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CDC: Rate of Opioid Overdoses Increasing, Especially in Midwest


FILE - A man injects heroin into this arm under a bridge along the Wishkah River at Kurt Cobain Memorial Park in Aberdeen, Washington, June 13, 2017.

"We've got an emergency on our hands," said acting director of the U.S. Centers for Disease Control Anne Schuchat, as the agency released a report saying emergency room visits due to opioid overdose have increased an average of 30 percent nationwide.

The CDC released its report Tuesday, noting the Midwestern state of Wisconsin saw a 109 percent increase in emergency department visits due to opioid overdose between the third quarters of 2016 and 2017.

The East Coast state of Delaware followed with a 105 percent increase. Pennsylvania had an 81 percent increase.

The agency said its new numbers could help hospitals play a larger role in mitigating the opioid crisis by widening the availability of the drug naloxone, which has been shown to reverse the effects of overdose in time to save lives. It also recommended more effort be put into getting overdose patients into drug-addiction treatment and mental health services.

Anne Schuchat, Acting Director of the U.S. Centers for Disease Control
Anne Schuchat, Acting Director of the U.S. Centers for Disease Control

Part of that task is teaching emergency department staff to recognize the signs of drug overdose and drug addiction, so patients can be directed toward appropriate help.

It also suggested that state and local health departments use the new findings in efforts to persuade lawmakers to devote more funding and attention to conquering the opioid crisis.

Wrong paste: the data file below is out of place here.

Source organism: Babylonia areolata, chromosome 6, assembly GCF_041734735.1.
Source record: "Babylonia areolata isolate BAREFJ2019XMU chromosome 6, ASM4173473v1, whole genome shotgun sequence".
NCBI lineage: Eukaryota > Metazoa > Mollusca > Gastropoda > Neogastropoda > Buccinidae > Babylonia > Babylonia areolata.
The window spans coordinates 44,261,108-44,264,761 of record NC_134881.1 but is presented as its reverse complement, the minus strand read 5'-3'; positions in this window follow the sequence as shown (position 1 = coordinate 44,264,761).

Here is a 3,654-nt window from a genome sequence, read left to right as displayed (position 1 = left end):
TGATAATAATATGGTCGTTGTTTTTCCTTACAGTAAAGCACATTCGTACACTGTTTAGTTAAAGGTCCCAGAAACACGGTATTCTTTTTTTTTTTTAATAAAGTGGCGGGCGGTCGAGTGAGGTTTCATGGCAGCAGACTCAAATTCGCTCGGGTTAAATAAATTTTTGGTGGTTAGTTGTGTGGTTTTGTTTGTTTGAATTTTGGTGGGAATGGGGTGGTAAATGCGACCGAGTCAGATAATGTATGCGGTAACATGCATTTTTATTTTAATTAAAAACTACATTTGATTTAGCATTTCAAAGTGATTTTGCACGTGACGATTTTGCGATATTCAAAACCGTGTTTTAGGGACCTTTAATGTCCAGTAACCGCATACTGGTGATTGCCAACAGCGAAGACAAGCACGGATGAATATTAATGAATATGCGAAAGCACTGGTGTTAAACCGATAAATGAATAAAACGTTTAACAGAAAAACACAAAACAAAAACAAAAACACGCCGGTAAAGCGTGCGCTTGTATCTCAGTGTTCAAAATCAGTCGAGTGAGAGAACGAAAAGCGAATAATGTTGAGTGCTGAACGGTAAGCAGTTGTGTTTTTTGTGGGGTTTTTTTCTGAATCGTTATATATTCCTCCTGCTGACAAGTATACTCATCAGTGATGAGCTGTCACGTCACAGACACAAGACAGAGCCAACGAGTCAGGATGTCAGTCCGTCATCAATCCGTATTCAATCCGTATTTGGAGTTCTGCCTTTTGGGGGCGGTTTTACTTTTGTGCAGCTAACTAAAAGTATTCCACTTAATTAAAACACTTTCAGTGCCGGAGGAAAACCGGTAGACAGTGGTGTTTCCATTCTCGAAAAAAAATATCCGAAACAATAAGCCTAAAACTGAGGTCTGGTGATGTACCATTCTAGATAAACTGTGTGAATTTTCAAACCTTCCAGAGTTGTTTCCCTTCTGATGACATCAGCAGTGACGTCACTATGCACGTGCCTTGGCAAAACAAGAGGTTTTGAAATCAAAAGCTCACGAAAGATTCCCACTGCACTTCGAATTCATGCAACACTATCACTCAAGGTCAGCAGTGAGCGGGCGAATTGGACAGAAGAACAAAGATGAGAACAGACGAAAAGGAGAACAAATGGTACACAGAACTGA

Schuchat told reporters Tuesday that opioid addiction numbers are "relatively stable," but added that the substances people are taking are "more dangerous than five years ago." In addition, she said, the supply of the more dangerous drugs — including those taken recreationally — is growing fast in some parts of the country.

U.S. President Donald Trump recently declared that the use of addictive opioid painkillers is a national emergency.

However, such a declaration means little unless new funds are made available to fight the problem, Andrew Kolodny of Brandeis University told National Public Radio on Tuesday.

"There's been a lot of talk from Congress and from the administration and a recognition that we need to do something about this problem," he said. "But nothing yet has happened."

The CDC analysis was based on approximately 91 million emergency room visits between July 2016 and September 2017.

Treating pain

The World Health Organization has placed some of the blame for the United States' opioid epidemic on health care providers and pharmaceutical companies, saying the epidemic is fueled by increased prescribing and sales.

The CDC says about 40 percent of opioid overdose deaths involve a prescription drug.

A separate study published Tuesday in the Journal of the American Medical Association found that treating pain with opioids worked no better than non-opioid medications when used over a 12-month period.

The prescribing of opioids for pain ramped up in the late 1990s, the CDC's Schuchat said, increasing the incidence of opioid addiction in the United States. Addiction to prescribed painkillers can lead to use of more potent "recreational" drugs like heroin and fentanyl, which are illegally manufactured and thus of unpredictable potency.

Today, Schuchat said, even if the number of people using opioids is no longer growing, the increase in potency makes overdose more likely, and the use of opioids more dangerous.